Postoperative ileus (POI) is a form of intestinal paralysis that is seen especially after surgical procedures performed by entering the abdominal cavity. POI is common, particularly after abdominal surgery, with an incidence of 8-30%. The initial phase of postoperative paralytic ileus is treated with decompression using a nasogastric tube to correct electrolyte imbalances, with analgesia applied as needed. Prokinetic compounds have been used to prevent ileus and control pain (such as serotonin receptor antagonists, neostigmine, alvimopan, and ghrelin agonists), along with early mobilization, minimally invasive surgery, early introduction of solid food into the diet, thoracic epidural analgesia, and fluids. Coffee has been shown to accelerate postoperative bowel movements. However, despite extensive research on the physiological impacts of coffee, little is acknowledged regarding how it affects the gut. Coffee increases colonic motility within 4 min of consumption. In the postoperative period, the number of intestinal vocals heard by auscultation of intestinal vocals, first gas and first defecation times of patients who consume coffee are smaller/shorter than patients who do not consume coffee. Patients who drink coffee also have shorter hospital stays.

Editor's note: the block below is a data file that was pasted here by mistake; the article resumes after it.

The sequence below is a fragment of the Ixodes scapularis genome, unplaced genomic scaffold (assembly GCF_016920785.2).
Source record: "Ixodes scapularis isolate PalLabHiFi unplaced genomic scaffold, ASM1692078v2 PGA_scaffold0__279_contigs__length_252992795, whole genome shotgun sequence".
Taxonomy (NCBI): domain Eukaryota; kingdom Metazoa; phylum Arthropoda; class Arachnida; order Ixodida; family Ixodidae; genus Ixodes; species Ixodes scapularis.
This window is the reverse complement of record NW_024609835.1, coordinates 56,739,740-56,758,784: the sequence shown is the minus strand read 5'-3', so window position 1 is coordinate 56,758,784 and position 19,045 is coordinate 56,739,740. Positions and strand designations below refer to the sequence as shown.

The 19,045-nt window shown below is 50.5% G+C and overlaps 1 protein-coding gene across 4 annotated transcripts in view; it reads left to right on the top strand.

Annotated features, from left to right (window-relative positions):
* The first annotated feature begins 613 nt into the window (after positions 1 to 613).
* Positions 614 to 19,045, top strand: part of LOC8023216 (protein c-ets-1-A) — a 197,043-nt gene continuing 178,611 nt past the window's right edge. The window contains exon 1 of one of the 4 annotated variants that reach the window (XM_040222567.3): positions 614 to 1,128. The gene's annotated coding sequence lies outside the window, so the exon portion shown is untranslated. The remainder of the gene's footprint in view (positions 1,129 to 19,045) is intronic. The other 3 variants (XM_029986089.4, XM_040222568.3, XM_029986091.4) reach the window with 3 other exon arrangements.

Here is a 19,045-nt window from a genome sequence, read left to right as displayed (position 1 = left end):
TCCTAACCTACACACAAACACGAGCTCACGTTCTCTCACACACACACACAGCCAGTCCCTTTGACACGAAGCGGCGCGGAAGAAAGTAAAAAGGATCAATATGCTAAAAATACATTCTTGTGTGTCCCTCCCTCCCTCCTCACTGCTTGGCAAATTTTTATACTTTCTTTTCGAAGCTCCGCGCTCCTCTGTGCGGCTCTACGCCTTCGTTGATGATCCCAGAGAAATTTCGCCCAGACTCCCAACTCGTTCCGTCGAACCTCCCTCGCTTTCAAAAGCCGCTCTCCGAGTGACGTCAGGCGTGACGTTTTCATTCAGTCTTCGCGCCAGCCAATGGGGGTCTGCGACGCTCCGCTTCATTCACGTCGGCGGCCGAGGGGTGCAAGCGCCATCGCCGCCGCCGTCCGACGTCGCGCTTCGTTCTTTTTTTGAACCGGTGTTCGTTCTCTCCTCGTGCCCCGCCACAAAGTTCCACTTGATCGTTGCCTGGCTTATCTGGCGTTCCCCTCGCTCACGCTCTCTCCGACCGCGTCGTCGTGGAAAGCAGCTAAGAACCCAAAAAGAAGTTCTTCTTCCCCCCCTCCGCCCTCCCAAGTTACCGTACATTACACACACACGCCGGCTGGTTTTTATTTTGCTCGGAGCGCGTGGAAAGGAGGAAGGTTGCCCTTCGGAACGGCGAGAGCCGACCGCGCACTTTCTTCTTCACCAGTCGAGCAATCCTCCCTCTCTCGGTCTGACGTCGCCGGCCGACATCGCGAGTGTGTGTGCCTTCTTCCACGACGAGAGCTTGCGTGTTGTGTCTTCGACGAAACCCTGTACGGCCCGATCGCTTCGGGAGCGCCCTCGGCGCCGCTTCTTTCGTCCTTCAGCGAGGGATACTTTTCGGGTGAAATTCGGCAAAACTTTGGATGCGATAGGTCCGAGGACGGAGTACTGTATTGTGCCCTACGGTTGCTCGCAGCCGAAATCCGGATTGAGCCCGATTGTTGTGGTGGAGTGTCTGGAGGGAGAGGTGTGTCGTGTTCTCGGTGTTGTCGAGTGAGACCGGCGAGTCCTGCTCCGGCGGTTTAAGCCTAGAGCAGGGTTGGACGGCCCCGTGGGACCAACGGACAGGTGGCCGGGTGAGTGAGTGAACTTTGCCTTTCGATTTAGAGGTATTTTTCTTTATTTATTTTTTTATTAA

Corresponding Author: GÜNGÖRDÜK K.|